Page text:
Whole Fracking World Eyes U.S. Shale: Hot off the Griddle

Good afternoon, and welcome back to the Griddle, a menu of fortified items for the busy person's media diet. The world wants to frack. Even as the U.S. debates tainted water and earthquakes linked to hydraulic fracturing for natural gas, companies from China, Europe and Japan are buying up North American stakes to gain the expertise and land rights to do it themselves. In the last two weeks alone, energy producers from China, France and Japan have committed $8.3 billion to U.S. and Canadian shale rock for drilling. Shale acquisitions helped push overseas offers for U.S. oil and gas fields to $51billion last year. Scott Hanold, a Minneapolis-based analyst for RBC Capital Markets, told Bloomberg News reporter Joe Carroll, "There's not a lot of fear of regulation right now."

And now this week's Best of Bloomberg Sustainability:

Chinese Companies Prefer Dying to Being Bought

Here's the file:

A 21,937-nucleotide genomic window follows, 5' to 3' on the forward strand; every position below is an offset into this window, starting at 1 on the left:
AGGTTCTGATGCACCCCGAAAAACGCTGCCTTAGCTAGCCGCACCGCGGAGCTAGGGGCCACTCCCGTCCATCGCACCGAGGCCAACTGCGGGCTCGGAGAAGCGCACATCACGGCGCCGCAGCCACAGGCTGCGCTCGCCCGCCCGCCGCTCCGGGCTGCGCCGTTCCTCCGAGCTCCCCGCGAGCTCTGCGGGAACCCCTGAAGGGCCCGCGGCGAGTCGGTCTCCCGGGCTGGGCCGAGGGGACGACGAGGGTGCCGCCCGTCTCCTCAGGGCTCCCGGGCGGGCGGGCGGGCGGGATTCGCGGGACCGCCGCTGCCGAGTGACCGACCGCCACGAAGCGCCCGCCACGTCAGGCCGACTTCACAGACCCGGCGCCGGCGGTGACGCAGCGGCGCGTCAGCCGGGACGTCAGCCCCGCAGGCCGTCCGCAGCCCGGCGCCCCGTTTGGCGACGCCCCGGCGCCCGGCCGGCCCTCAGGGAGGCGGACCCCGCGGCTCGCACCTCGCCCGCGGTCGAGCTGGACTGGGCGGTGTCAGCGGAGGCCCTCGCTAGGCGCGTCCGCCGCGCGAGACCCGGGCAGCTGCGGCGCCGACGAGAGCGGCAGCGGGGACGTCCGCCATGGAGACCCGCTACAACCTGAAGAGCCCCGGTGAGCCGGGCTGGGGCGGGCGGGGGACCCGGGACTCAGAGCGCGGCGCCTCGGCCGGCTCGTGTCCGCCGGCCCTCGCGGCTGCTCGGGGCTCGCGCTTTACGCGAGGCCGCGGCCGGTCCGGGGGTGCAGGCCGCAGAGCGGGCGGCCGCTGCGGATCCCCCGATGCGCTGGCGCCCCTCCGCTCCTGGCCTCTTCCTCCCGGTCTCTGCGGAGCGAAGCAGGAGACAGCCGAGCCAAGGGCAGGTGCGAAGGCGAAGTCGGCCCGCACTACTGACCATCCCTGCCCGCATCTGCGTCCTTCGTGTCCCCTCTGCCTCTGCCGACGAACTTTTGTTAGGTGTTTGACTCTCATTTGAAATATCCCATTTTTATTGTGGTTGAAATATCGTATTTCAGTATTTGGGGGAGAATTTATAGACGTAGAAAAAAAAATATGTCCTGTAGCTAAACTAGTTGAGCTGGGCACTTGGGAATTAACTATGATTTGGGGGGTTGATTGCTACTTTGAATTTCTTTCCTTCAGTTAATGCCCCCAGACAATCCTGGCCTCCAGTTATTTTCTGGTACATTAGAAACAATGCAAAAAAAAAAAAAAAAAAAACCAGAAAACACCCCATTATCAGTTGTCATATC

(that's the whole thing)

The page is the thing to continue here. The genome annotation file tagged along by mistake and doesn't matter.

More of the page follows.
Exxon’s Shale Driller Tightens Drug Testing for Rig Workers
Ohio Mayor Buys Quake Insurance as He Seeks Answers on Fracking
Boeing Betrayal Stirs Wichita After City Helped Win Tanker Bid
Apple’s Siri Feature Doubles IPhone Data Usage
CO2 Shortage Hurts Cool Beverages on Hot Continent
Patagonia Road Tests New Sustainability Legal Status
Paradise Lost for Aussie Surfboard Makers Amid China Imports
Energy Giants Undeterred by Quakes Seek Shale Stakes in ‘Runway to Growth’
Local Food Safety Concerns Drive Chinese to Nestle, Heinz
China No Country for Old Men as ‘Demographic Tsunami’ Begins

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